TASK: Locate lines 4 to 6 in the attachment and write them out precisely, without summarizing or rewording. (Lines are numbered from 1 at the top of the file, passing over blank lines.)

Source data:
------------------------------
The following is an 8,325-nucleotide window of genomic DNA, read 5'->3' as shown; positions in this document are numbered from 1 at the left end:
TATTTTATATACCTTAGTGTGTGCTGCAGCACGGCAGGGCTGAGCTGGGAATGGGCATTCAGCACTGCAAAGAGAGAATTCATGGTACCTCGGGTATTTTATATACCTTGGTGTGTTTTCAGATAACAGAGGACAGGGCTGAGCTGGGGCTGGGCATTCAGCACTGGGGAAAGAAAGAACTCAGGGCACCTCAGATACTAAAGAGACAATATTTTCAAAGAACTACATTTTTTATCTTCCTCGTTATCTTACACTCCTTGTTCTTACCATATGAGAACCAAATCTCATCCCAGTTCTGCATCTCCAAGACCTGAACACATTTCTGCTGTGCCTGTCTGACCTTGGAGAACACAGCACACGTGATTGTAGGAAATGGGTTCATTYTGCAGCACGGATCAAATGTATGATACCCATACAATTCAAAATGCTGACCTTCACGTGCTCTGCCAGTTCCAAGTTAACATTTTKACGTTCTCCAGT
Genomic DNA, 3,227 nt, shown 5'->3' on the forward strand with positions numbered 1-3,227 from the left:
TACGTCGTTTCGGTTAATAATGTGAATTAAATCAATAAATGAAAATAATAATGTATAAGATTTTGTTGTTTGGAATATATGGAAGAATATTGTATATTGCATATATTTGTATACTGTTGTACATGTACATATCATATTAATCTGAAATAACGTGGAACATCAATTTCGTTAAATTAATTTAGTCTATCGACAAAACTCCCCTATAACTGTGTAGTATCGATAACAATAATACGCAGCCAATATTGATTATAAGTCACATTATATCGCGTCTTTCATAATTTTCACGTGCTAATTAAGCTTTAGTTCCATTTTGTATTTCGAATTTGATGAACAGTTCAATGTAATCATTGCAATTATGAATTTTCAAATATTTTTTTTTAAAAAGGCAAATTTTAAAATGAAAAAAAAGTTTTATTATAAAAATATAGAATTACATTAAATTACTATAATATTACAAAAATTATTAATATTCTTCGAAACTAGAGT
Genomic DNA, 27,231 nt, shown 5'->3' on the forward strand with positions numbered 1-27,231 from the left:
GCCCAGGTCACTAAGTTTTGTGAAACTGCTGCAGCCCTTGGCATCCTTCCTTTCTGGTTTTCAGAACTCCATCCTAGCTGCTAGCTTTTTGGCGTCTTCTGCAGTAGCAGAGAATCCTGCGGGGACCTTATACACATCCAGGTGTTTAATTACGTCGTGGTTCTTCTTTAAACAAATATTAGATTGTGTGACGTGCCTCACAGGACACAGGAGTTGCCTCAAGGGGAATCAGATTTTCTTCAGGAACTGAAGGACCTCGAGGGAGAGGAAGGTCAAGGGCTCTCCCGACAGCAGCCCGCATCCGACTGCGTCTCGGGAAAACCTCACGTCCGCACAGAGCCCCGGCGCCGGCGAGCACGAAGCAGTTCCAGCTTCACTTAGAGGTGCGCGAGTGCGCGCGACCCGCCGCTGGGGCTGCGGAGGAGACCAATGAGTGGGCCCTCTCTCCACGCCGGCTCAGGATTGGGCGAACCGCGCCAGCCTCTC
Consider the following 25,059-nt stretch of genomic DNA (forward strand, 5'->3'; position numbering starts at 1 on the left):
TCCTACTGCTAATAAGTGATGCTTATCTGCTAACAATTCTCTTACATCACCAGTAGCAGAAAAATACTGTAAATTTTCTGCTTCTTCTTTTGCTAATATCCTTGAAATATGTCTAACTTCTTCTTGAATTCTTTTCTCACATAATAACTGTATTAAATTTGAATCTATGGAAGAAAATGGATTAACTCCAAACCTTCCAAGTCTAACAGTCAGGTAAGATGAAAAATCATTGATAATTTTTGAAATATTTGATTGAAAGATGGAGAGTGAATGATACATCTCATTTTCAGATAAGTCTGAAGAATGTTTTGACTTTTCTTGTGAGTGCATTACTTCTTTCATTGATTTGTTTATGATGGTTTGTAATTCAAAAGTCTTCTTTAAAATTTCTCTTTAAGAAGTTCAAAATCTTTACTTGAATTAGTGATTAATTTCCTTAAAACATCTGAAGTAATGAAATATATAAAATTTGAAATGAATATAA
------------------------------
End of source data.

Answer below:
TACGTCGTTTCGGTTAATAATGTGAATTAAATCAATAAATGAAAATAATAATGTATAAGATTTTGTTGTTTGGAATATATGGAAGAATATTGTATATTGCATATATTTGTATACTGTTGTACATGTACATATCATATTAATCTGAAATAACGTGGAACATCAATTTCGTTAAATTAATTTAGTCTATCGACAAAACTCCCCTATAACTGTGTAGTATCGATAACAATAATACGCAGCCAATATTGATTATAAGTCACATTATATCGCGTCTTTCATAATTTTCACGTGCTAATTAAGCTTTAGTTCCATTTTGTATTTCGAATTTGATGAACAGTTCAATGTAATCATTGCAATTATGAATTTTCAAATATTTTTTTTTAAAAAGGCAAATTTTAAAATGAAAAAAAAGTTTTATTATAAAAATATAGAATTACATTAAATTACTATAATATTACAAAAATTATTAATATTCTTCGAAACTAGAGT
Genomic DNA, 27,231 nt, shown 5'->3' on the forward strand with positions numbered 1-27,231 from the left:
GCCCAGGTCACTAAGTTTTGTGAAACTGCTGCAGCCCTTGGCATCCTTCCTTTCTGGTTTTCAGAACTCCATCCTAGCTGCTAGCTTTTTGGCGTCTTCTGCAGTAGCAGAGAATCCTGCGGGGACCTTATACACATCCAGGTGTTTAATTACGTCGTGGTTCTTCTTTAAACAAATATTAGATTGTGTGACGTGCCTCACAGGACACAGGAGTTGCCTCAAGGGGAATCAGATTTTCTTCAGGAACTGAAGGACCTCGAGGGAGAGGAAGGTCAAGGGCTCTCCCGACAGCAGCCCGCATCCGACTGCGTCTCGGGAAAACCTCACGTCCGCACAGAGCCCCGGCGCCGGCGAGCACGAAGCAGTTCCAGCTTCACTTAGAGGTGCGCGAGTGCGCGCGACCCGCCGCTGGGGCTGCGGAGGAGACCAATGAGTGGGCCCTCTCTCCACGCCGGCTCAGGATTGGGCGAACCGCGCCAGCCTCTC